David’s cherry crop ripens just weeks before the apricots. Both are the prelude to a parade of peaches that begins with early semi-clingstones and ends with late summer freestone. Clingstone peaches ripen earlier. They’re well named because their pits won’t break free from the center. David raises a new variety called PF1, as well as ‘Rising Star’ and ‘Red Haven.’ As the summer rolls by, the freestone peaches of ‘Roza,’ ‘Red Globe,’ ‘Sun Crest,’ ‘Crest Haven,’ ‘Angela,’ ‘Blazing Star,’ ‘Rio Oso Gem’ and, lastly, ‘O’Henry’ surface in local markets. Eventually, David’s season ends with Asian pears.
Sweet cherries by themselves are delicious enough. But if you’d like to dress them up even more, the following recipes partner cherries with familiar friends: chocolate and cream for a cool summer dessert. And since cherries ripen so closely to the apricot crop, pair sweet cherries and apricots in a rustic pie. This simplest of fruit pies is one crust rolled out with the edges pulled up overlapping a bit. Even if you’ve never made a pie before, this is a snap. Our last is a savory combination of fresh peaches, hot chilies and shrimp.
- 2 cups sweet cherries pitted
- ½ cup whipping cream
- 4 tablespoons superfine sugar
- 2 ounces fine quality dark chocolate (not baking chocolate)
Add superfine sugar to cream and whip until it stands in soft peaks. Grate chocolate coarsely. Fold in. Gently fold in cherries. Spoon into parfait or small sherry glasses. Chill. This dessert will last for several hours, but not overnight. So serve within a few hours. Serves four.
SWEET CHERRY AND APRICOT RUSTIC PIE
- 1 cup flour plus 2 tablespoons
- 3 tablespoons sugar
- 1/8 teaspoon salt
- 1 stick of butter
- 3 tablespoons ice water
- 4 apricots, sliced thinly
- 1 cup pitted sweet cherries
- 2 tablespoons flour
- 4 tablespoons sugar
Preheat oven to 400 degrees.
To make the crust: mix flour, sugar and salt together. Blend in softened butter until it forms a crumbly mixture–this can be done in a food processor. Add ice water and work quickly to incorporate. Roll into a ball and refrigerate for about an hour. When the ball has firmed, but can still be rolled out, roll it thinly into one layer.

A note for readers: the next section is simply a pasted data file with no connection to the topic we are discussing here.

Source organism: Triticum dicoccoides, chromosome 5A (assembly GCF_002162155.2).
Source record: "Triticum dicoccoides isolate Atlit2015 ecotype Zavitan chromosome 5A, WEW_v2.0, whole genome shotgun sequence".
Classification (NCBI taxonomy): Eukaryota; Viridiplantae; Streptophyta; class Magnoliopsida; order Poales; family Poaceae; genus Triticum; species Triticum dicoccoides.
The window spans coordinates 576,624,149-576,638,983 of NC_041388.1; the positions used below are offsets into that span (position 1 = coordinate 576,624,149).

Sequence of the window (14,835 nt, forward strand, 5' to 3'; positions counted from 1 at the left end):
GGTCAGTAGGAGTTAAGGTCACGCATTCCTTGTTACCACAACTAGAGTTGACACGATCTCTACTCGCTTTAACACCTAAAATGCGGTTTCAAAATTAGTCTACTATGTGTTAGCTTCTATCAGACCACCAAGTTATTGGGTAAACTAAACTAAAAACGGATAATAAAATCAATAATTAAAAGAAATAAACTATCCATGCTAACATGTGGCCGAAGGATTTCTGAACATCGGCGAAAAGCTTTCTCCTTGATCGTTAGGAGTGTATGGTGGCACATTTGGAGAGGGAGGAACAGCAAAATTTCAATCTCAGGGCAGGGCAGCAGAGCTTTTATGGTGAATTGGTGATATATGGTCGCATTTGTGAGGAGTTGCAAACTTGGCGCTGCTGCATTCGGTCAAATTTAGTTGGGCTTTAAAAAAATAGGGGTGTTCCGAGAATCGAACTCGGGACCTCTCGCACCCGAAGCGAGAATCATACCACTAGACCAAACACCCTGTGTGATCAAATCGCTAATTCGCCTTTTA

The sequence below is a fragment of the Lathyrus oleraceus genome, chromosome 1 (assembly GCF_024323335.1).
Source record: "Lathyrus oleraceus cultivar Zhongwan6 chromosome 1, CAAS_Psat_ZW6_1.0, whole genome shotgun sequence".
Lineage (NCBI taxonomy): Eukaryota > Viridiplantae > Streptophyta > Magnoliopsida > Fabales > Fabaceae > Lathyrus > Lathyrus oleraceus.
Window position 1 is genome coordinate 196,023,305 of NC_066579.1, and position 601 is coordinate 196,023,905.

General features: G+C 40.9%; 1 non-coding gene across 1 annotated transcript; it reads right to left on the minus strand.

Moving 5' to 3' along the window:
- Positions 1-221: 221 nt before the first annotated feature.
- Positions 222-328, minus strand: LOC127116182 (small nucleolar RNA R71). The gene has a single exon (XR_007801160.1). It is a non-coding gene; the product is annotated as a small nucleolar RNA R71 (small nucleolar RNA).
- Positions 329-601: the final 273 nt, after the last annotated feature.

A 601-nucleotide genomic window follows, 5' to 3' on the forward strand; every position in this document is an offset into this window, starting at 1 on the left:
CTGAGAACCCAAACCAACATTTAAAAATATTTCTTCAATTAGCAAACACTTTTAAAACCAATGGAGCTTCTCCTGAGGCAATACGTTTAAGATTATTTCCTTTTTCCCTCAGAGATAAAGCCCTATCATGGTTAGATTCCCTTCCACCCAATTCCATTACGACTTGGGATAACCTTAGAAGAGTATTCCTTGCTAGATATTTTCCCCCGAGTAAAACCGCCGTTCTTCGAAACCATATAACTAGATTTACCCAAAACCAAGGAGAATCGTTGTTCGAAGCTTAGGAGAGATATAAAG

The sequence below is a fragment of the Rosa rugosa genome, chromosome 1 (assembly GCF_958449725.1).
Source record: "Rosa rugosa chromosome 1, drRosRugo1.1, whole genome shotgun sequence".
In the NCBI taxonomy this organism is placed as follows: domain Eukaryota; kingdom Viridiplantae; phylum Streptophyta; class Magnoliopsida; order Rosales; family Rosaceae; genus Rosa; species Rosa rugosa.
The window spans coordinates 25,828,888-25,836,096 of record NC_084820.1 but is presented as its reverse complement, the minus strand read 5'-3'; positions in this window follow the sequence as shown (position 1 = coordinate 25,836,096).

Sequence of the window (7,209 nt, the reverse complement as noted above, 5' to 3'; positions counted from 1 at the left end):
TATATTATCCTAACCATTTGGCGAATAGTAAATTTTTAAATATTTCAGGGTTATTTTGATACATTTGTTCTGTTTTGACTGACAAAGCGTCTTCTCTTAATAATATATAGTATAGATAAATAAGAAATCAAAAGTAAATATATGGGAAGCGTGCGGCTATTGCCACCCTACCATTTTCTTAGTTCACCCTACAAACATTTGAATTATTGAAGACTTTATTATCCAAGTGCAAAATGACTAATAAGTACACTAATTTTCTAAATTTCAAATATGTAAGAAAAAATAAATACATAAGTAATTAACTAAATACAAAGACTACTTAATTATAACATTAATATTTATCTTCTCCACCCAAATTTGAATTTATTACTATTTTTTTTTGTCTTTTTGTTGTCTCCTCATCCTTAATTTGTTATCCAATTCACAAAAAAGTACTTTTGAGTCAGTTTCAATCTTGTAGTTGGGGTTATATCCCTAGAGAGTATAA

To make the filling: Mix all ingredients.
To make the pie: Choose a cookie sheet with a lip around the edge because this pie will exude juices. Lift the pastry and place in the center of the pan. Center fruit mixture onto the pastry and fold up the pastry edges. Leave an opening in the middle so part of the fruit is exposed. Bake until the edges of the pastry are brown, at least 35 minutes. Since this pie is irregularly formed, you will have to check it during the end of the baking. Serves eight.
SHRIMP WITH CHILIES AND PEACHES
This sweet and hot combination is the perfect foil for either shrimp or slices of chicken breast.
- 1 tablespoon olive oil
- 1 jalapeno chile, minced with stem and seeds removed
- 1 fresh peach, peeled and chopped
- 10 large shrimp or one sliced chicken breast
- Salt and pepper to taste.
Heat oil in a 10-inch fry pan on medium heat. Add chile and cook until softened. Add shrimp and stir gently until shrimp is nearly cooked through. Add chopped peach pieces and cook until heated through. Taste for seasoning. Serves two.
Morton’s Orchard cherries and apricots can be found at the Longmont, Boulder, Arvada, Westminster, Fort Collins, Loveland, Evergreen, Conifer and Dillon Farmers Markets. New markets open each year, David says, which provide an outlet for the produce of small farms.